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The New Jersey Record
January 25, 1998
Author: BILL ERVOLINO, The Record
They say it’s because they’re depressed. I don’t know what to say about this. Not that anyone ever asks me before they start taking this stuff. I always find out months later, when they drop Prozac into an otherwise Prozac-free conversation.
“Birds, bees, flowers, trees, I’m on Prozac, pass the sugar.” “You’re on Prozac? Since when?” Or …
“Rangers, Mets, Giants, Nets, I’m on Prozac, pass the Doritos.” “You eat Doritos? Since when?” “Since I started taking Prozac.” Hmm …
Clinical depression is nothing to laugh about, so I won’t. I’ve never been that depressed. I have no idea what it feels like.
I’ve never liked the sound of “Prozac,” though. Words with one “z” in them have always made me uncomfortable. Zoos always made me uncomfortable. Bozo always made me uncomfortable. Same thing with Fonzie, zen, ooze, Liza Minnelli, and any Marx Brothers movie with Zeppo in it.
When my friend Andrea (not her real name) broke up with her boyfriend a couple of weeks ago, her shrink upped her Prozac prescription. “Was that a good idea?” I asked. “Yes,” she told me. “I just marched in there and said, `Gianna, I need more Prozac.'”
“Her name is Gianna? That’s beautiful.” “No, Gianna is not her real name,” said Andrea (not her real name).”But I know how you are, and if I tell you her real name, you’ll report her, or something.”
Anyway, her shrink whatever her name is said “No,” explaining that Andrea needed to feel her pain. But Andrea, who didn’t feel like feeling her pain, told her shrink she was desperate. Over the edge. Suicidal. “Suicidal?” I said, screaming. “You didn’t tell me you were suicidal.”
“Well,” she explained, “I didn’t feel like I was GOING to commit suicide, but I sort of felt like I FELT like committing suicide. It’s a subtle difference.” Subtle differences make me so uncomfortable I’m surprised they don’t have a “z” in them.
Meanwhile, just last month, my neighbor Rich told me he was in love, and was moving to some big old house with a swimming pool in Essex County. This is my dream. I don’t really care about the swimming pool, but I want to live in a big old house with lots of trees in the back yard, and a lake, and a mountain, 10 miles from Manhattan, $160,000 or less, good schools, low taxes, with lots of bluebirds and butterflies flitting around.
Most real estate agents get depressed when you tell them stuff like this, but my real estate agent has been on Prozac for the last five years. So has Rich.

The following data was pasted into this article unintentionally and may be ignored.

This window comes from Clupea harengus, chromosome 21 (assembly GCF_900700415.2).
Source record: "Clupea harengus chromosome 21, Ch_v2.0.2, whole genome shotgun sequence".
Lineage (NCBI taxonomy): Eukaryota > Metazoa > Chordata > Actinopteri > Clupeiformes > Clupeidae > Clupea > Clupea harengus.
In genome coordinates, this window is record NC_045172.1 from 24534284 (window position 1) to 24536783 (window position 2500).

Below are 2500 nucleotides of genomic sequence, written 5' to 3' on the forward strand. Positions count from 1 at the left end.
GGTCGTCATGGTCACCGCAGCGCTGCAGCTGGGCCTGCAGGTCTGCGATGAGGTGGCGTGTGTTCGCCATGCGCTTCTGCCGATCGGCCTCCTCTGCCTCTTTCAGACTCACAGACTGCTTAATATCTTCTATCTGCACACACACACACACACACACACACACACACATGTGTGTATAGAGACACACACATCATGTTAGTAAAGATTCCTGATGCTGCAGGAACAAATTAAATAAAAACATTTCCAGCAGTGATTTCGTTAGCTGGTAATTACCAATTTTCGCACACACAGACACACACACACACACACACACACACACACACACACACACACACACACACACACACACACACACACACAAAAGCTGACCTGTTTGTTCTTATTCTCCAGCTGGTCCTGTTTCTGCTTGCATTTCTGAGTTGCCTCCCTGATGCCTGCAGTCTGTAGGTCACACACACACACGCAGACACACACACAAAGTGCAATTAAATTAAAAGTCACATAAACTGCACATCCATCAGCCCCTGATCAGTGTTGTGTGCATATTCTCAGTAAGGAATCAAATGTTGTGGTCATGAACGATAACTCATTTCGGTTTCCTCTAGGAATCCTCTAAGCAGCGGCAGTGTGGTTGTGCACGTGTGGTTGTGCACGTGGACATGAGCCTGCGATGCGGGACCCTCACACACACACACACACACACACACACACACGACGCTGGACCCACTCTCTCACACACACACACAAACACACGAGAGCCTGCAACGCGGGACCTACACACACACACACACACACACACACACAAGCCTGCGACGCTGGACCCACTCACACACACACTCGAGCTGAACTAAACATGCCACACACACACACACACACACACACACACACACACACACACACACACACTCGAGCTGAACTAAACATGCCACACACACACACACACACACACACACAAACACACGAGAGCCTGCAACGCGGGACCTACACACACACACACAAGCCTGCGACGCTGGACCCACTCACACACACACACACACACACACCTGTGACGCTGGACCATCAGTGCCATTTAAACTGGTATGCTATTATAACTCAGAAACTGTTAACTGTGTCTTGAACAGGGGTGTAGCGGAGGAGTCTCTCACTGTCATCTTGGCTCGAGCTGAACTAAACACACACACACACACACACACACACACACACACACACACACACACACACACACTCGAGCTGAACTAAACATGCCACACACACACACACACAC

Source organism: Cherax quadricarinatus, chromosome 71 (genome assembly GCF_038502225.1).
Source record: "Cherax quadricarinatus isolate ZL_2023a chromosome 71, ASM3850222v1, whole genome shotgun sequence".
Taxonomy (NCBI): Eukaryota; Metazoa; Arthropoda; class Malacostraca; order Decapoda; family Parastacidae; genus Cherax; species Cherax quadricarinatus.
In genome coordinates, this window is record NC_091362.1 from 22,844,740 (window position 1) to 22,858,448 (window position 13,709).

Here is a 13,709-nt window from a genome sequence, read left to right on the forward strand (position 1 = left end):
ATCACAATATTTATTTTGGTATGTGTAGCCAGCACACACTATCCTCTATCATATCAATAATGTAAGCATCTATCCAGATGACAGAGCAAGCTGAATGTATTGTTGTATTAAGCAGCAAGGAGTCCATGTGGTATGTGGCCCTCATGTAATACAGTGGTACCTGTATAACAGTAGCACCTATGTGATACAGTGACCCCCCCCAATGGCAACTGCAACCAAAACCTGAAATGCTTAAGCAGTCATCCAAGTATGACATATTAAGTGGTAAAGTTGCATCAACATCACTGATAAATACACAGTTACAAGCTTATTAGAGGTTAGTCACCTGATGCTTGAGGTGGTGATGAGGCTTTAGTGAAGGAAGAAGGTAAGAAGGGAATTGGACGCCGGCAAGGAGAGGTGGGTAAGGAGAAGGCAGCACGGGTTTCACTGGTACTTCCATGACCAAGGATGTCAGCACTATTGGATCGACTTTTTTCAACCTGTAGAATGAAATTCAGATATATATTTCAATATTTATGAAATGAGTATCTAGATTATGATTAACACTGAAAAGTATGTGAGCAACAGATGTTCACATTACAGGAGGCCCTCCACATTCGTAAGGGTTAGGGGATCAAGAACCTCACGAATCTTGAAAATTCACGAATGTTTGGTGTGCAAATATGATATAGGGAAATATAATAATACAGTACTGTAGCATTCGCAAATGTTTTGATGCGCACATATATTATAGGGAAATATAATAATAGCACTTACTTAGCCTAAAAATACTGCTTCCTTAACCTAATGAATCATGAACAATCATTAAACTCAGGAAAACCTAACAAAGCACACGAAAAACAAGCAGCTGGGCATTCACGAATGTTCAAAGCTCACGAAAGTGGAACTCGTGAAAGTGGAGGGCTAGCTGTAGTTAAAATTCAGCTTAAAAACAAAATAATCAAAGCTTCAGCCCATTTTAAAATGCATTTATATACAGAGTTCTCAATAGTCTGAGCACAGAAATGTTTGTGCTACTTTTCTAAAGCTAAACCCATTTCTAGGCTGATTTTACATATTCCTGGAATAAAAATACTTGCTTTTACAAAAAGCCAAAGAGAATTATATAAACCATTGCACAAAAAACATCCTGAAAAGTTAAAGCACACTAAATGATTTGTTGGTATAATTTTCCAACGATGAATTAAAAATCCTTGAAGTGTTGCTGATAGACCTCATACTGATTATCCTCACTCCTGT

I thought he was crazy to move. “You’re divorced,” I reminded him.”Marriage doesn’t agree with you. How can you give up your apartment, and move into somebody else’s house?”
“This time it’s for real,” Rich told me. He then said that he wasn’t giving up his apartment, he was subletting it to his mother, who had been living in the Bronx for years and wanted to move. “I’m taking my dining room and my bedroom furniture and leaving my living room for my Mom,” he said. He then sold me his stereo for $25.
People on Prozac never seem to mind taking a bath on their home electronics. He also sold a bunch of other junk for a fraction of what he paid for it. But he didn’t care about that, either.
Stuff like this disturbs me. I could never sell any of my possessions to anybody. It isn’t normal. I don’t even like it when visitors try to touch my things. When guests ask to use my bathroom, I tell them no, unless it’s an emergency.
Anyway, last Tuesday, Rich finally moved out, and his mother moved in. Throughout the week, he was driving back and forth, helping her get settled. I’d see him in the parking lot, and wave to him as his car drove away. It was like the end of an era to me. I couldn’t believe he was really gone.
On Monday morning, I saw him again, in the parking lot. “How’s it going?” I asked.
He started laughing, and told me that he had just signed a lease on the empty apartment two doors away from his old one. “You’re moving BACK? Are you kidding me?” “It didn’t work out,” he said.
“But you weren’t even there a week!” “It didn’t work out,” he said. “And you’re not upset? What about your living room furniture?”
“I’ve decided to go to IKEA,” he told me. “I need to simplify my life. I’m tired of fancy, expensive furniture. From here on in, I only want practical. Isn’t it beautiful out today? The air is so clean.” “But …”
“Look, I have to go, I’ll see you tomorrow.”
He then drove off, whistling a happy tune. And I went inside, sat down on the couch, and stared forlornly out the window. My dog, sensing my distress, hopped up next to me, and started licking my face off.
“Humans are so screwed up,” I told her. “You’re on the only one in my life who is truly happy.” Jasper smiled and said, “Jerky, cheese, hydrants, trees, I’m on P …”
Do you know that expression, “Some things are better left unsaid”? Well, they are.